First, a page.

I wish this pout had seemed sweet on December 28, 2012. I wish it had made me want to smile. But on December 28, 2012, my sweet Sophia wasn’t just pouting. She was throwing an all out tantrum. The cause of the tantrum? I was picking her up from her dad for my parenting time. It makes me want to start sobbing even now. I have waited over a year to write about this and as I sit typing, a large lump has formed in my throat.
It was primarily a product of inopportune timing. You see, her paternal grandparents had just arrived in town from Texas for an after-Christmas visit and here I arrived at the hotel to whisk her away for my weekend. So in the lobby of the Double Tree hotel, she kicked and cried and clung to her dad as if her dear life depended on it saying over and over she didn’t want to go with mommy. She did this in front of her dad, my former in-laws, her sister, and to add insult to my injury, in front of his girlfriend and her son. To say I was mortified doesn’t even scratch the surface. I stood there stunned. To this day I have no idea how I didn’t burst into tears on the spot.
Her dad carried her to my car and forced her into her booster seat. I drove away with her crying in the backseat. I messaged him when I got home asking if I should just bring her back. We didn’t have plans. I understood that she wanted to spend time with the grandparents she doesn’t see very often. I wanted to give in and make her like me again. He supported me and told me to stay strong – that she would quickly get over it. And she did. I didn’t.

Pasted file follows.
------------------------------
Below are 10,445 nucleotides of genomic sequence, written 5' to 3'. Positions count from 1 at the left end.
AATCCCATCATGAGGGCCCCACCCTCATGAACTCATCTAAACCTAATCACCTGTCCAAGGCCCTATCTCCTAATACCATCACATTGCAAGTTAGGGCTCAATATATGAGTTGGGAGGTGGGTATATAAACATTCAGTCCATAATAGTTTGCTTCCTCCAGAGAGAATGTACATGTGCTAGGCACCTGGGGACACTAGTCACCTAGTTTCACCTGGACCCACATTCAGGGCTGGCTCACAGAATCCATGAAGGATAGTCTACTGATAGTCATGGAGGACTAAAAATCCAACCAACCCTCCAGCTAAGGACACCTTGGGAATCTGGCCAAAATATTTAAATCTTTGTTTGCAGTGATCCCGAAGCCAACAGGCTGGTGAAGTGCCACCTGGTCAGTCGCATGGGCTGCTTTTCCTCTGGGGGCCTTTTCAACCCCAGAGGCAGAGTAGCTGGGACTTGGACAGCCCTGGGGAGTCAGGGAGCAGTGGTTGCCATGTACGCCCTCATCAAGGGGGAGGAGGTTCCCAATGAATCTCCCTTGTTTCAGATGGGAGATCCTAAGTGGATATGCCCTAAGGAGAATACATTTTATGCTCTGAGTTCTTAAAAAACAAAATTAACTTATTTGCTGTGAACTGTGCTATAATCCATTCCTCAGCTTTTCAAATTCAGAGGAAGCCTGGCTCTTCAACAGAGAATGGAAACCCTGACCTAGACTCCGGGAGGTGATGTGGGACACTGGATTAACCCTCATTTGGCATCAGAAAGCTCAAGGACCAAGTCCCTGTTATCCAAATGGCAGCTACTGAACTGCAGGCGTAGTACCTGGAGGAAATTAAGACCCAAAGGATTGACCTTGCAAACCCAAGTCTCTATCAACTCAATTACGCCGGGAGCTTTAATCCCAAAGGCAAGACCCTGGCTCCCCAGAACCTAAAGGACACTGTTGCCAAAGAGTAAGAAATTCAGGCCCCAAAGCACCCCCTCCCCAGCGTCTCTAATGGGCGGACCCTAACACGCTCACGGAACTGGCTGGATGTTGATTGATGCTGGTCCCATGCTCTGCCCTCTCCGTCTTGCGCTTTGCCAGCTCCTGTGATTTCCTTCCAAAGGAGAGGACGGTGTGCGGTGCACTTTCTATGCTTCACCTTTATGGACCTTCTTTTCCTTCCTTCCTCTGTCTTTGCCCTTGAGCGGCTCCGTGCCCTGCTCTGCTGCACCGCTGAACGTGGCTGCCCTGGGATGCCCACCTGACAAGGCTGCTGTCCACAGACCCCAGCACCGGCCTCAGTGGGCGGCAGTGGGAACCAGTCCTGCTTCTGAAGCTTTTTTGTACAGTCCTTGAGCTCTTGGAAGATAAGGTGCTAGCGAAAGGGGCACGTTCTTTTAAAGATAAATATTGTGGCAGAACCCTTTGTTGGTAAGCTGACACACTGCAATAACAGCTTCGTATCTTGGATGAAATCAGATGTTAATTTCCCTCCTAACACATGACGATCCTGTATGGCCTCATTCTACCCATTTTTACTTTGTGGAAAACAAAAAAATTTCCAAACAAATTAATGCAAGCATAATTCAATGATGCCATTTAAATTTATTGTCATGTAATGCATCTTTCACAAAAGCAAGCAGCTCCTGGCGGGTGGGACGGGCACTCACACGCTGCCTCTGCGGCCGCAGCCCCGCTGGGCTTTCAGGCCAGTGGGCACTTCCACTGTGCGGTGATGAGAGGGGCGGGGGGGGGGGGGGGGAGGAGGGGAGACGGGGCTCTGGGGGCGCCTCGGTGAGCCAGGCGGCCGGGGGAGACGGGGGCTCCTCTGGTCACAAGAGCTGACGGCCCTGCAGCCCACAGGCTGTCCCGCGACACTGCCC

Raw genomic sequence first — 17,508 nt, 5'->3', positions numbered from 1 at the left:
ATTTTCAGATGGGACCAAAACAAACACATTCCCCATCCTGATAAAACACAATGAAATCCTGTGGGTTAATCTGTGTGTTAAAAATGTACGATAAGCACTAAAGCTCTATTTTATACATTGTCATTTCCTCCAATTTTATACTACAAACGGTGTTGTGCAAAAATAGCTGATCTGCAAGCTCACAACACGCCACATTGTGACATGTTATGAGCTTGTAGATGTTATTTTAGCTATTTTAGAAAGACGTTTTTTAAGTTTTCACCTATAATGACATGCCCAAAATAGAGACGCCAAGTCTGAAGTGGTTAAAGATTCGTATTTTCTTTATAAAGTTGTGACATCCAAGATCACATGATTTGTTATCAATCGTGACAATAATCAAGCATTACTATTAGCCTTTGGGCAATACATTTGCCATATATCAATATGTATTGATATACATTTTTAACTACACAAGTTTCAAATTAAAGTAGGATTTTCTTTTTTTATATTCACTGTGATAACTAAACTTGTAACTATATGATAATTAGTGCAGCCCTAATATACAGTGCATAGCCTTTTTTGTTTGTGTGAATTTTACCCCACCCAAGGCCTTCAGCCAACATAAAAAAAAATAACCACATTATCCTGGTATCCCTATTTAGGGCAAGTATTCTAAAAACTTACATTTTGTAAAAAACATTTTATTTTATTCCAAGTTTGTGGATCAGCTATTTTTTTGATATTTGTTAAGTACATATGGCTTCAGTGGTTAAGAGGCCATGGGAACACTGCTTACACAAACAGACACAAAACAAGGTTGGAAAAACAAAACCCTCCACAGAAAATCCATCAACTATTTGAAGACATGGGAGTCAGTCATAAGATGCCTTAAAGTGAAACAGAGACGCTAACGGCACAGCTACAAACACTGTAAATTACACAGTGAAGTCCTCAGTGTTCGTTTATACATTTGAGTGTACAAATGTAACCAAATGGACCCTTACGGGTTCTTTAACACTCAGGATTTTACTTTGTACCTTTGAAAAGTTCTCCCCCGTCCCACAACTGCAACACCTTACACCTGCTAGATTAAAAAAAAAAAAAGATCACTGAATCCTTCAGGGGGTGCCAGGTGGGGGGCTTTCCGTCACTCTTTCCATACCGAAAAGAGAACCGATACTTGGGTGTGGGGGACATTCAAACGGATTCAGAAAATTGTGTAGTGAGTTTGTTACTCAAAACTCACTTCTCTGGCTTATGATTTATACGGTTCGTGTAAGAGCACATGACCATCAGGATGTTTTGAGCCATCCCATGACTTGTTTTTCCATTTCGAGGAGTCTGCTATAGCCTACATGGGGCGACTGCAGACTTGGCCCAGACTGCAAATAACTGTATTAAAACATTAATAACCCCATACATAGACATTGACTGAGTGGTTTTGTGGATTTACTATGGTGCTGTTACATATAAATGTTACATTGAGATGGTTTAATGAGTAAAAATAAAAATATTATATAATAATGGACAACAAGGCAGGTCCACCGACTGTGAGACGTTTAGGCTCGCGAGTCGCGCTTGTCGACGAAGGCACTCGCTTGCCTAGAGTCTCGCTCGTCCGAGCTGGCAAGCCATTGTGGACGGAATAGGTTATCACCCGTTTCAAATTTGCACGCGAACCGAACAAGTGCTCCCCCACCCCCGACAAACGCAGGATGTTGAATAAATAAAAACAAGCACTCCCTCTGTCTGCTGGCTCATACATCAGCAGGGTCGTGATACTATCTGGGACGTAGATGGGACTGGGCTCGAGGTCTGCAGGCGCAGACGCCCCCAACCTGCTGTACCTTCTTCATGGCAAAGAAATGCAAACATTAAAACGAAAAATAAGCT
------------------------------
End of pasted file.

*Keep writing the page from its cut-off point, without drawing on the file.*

It was a lesson for me in not taking things personally. Do not take how your children feel personally. Read that about 100 more times and slowly the concept will sink in. It is a theory made more impossible as a divorced parent. We constantly worry that we are messing up our children. We look for signs in their every movement of divorce scarring. We forget that we are completely flawed parents struggling just like every other parent. But unlike other happily married parents, we carry the divorce burden on our shoulders as a constant reminder that our divorce directly caused our children emotional distress at some point.
I remembered this painful learning when my oldest daughter complained to me a few months back about going to her dad’s house. She wanted to stay with me. Because of the holidays our schedule had been off and she hadn’t seen me as frequently. She just missed me. Just like Sophia the year prior just missed her grandparents. I was mindful not to take it personally – even when my ego begged for it.
Parents often fall into the temptation of believing they are a superior parent or something must be wrong at the other parent’s house when our children express a passing preference. We want it to mean that – but it doesn’t. We want to use it to pit ourselves against the other parent or to falsely believe we are better than the other. But it just means that children have normal, transitory feelings. Our job as parents is to not take our children’s feelings personally. Our job as parents is to help them navigate and honor their feelings as best we can. Our job as parents – yes even as parents of divorce – is not to give in to the pout… ours or theirs.